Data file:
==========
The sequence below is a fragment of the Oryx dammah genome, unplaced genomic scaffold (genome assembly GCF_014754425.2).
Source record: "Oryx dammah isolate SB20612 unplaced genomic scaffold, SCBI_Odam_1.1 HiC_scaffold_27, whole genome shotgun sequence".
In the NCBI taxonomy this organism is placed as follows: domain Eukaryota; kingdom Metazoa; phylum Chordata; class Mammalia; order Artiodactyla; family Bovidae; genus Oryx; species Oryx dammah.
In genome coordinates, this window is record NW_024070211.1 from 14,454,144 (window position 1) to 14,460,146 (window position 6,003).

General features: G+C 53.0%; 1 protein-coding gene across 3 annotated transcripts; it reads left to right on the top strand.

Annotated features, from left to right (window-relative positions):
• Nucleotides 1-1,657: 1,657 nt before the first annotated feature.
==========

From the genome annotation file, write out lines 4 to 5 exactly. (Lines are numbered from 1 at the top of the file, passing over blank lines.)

In genome coordinates, this window is record NW_024070211.1 from 14,454,144 (window position 1) to 14,460,146 (window position 6,003).

General features: G+C 53.0%; 1 protein-coding gene across 3 annotated transcripts; it reads left to right on the top strand.